It was apparent Babe Ruth was more valuable in the lineup as an everyday player. In 1918, he began playing in the outfield more and pitching less. His contemporaries thought this was ridiculous: former teammate Tris Speaker speculated the move would shorten Ruth's career. By 1919 Ruth was basically a fulltime outfielder, pitching in only 17 of the 130 games in which he appeared. He set his first single-season home run record that year, smacking 29 with the Red Sox, breaking the previous record, while hitting .322 and driving in 114 runs. News of his batting feats spread rapidly, and wherever he played large crowds turned out to see him. As his fame spread, so did his waistline. Since his time as an Oriole, teammates had marveled at Ruth's capacity for food and by 1919 his physique had changed from the tall athletic frame of 1916 to a rotund shape with which he was usually associated. Beneath his barrel shaped body, his powerful muscular legs seemed strangely thin, but he was still a capable base-runner and outfielder. Contemporary Ty Cobb would later remark that Ruth "ran OK for a fat man".

Despite the box office appeal of Babe Ruth, the Red Sox were in a parlous financial position. In his desire to attract the best players, owner Harry Frazee had paid relatively large salaries throughout the war years. However, the team's failure to make the 1919 World Series and Frazee's own failings as a theater promoter meant that by the end of the year, he needed an influx of cash to stay afloat. His only available source of money was his players, and so he offered the best of them to the New York Yankees, until then a perennial second division team. For a sum of $125,000 and a loan of more than $300,000 (secured on Fenway Park itself), Ruth was sold to the Yankees on January 3.
 

 

Ruth The Yankee

Almost immediately, Babe Ruth began to pay off on his investment. He trained extensively over the winter, which was by no means always the case, and turned up at spring training in fine condition. When the season started, it was clear that the more hitter-friendly Polo Grounds suited him, and that he would soon eclipse his previous mark for home runs. As rumors of the Black Sox slowly leaked out, Ruth was terrorizing opposing pitching, and putting together an offensive season that stands among the finest ever recorded. In addition to hitting 54 home runs, smashing his year-old record, he hit .376 (4th in the league), drove in 137 runs and scored 150 (both best in the league) and his 150 walks contributed to him getting on base in more than half his plate appearances. He stole 14 bases and his slugging percentage (a monumental .847) set a record that would not be beaten for over 80 years.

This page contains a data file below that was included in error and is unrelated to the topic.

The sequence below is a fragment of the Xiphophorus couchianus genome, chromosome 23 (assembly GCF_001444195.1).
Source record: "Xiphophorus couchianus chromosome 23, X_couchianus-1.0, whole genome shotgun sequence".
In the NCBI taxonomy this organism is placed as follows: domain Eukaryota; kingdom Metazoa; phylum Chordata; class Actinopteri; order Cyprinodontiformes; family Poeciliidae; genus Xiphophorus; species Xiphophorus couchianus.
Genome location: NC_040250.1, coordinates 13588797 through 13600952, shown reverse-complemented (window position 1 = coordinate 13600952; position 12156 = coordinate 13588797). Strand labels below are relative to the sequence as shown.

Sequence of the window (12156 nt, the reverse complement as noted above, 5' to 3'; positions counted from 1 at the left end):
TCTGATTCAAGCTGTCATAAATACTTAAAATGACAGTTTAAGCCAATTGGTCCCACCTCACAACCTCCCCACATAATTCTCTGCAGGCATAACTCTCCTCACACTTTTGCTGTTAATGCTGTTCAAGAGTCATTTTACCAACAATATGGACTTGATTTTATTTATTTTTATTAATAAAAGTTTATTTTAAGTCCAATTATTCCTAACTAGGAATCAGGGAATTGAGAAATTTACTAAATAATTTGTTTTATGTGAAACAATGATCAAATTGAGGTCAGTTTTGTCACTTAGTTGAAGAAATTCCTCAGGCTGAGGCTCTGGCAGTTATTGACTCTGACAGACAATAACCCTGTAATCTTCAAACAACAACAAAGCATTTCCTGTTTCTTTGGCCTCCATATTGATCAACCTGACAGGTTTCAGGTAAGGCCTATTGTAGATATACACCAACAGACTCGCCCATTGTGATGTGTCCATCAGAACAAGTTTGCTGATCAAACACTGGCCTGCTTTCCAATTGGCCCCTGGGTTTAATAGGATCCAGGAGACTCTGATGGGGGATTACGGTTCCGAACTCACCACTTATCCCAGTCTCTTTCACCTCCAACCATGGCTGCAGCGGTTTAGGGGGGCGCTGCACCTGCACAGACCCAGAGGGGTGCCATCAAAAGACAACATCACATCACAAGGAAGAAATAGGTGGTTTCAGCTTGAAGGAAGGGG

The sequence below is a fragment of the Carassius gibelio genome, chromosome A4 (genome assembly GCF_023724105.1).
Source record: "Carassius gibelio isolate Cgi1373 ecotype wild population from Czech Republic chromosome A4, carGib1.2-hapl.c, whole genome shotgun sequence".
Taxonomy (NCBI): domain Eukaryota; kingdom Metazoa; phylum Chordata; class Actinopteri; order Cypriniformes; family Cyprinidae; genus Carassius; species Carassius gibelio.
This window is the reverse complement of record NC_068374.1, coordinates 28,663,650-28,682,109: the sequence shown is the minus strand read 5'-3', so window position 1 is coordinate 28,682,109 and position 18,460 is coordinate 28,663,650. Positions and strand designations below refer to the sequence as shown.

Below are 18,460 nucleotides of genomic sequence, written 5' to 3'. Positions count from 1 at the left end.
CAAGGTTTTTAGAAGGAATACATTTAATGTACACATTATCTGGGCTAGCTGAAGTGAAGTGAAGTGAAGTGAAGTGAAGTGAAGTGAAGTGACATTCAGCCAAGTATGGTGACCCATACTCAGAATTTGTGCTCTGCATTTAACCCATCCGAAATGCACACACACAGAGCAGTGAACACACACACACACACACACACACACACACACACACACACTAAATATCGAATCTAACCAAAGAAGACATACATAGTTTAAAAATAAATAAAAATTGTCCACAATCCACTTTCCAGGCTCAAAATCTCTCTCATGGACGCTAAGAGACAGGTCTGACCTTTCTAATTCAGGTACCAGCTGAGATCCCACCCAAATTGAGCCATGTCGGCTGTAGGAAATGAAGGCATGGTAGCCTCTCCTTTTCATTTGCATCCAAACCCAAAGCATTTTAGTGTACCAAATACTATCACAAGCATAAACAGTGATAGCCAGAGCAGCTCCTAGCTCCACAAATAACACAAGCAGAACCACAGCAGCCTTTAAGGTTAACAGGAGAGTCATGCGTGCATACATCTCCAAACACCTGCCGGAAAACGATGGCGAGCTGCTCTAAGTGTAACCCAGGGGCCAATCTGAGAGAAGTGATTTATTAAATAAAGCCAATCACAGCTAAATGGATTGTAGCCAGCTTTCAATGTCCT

Babe Ruth followed the unprecedented success of 1920 with more of the same the following year. Hitting .376 in 152 games, he drove in 171 runs and scored 177, and finished just percentage points below his 1920 figures for slugging and reaching base. Most astonishingly, he broke the home run record for the third straight year, clouting 59 round trippers. Along with the pitching of Carl Mays, Waite Hoyt and Bob Shawkey, the bats of Ruth and Bob Meusel would carry the Yankees to their first ever World Series, a 5-3 loss to their NY rival Giants. Game 4 also saw Ruth hit his first post season home run.

The World Series appearance would lead to problems for Babe Ruth. Seeking to avoid diminishing the meaning of the fall classic, organized baseball prohibited World Series players from playing in exhibition games during the off-season. Ruth, typically, decided this rule did not apply to him and embarked on his usual lucrative barnstorming tour with two teammates. Commissioner Landis came down hard on the recalcitrant players, suspending Ruth for the first six weeks of what was to be a turbulent 1922 season. On his return the Yankees management named Ruth their first on-field captain. Five days later, on May 25 he was ejected for arguing an umpire's call at third, and exacerbated the situation by climbing into the seats to confront a heckling fan. The captaincy was stripped, and Ruth's aggressiveness would see him suspended three more times in 1922, for arguing with umpires.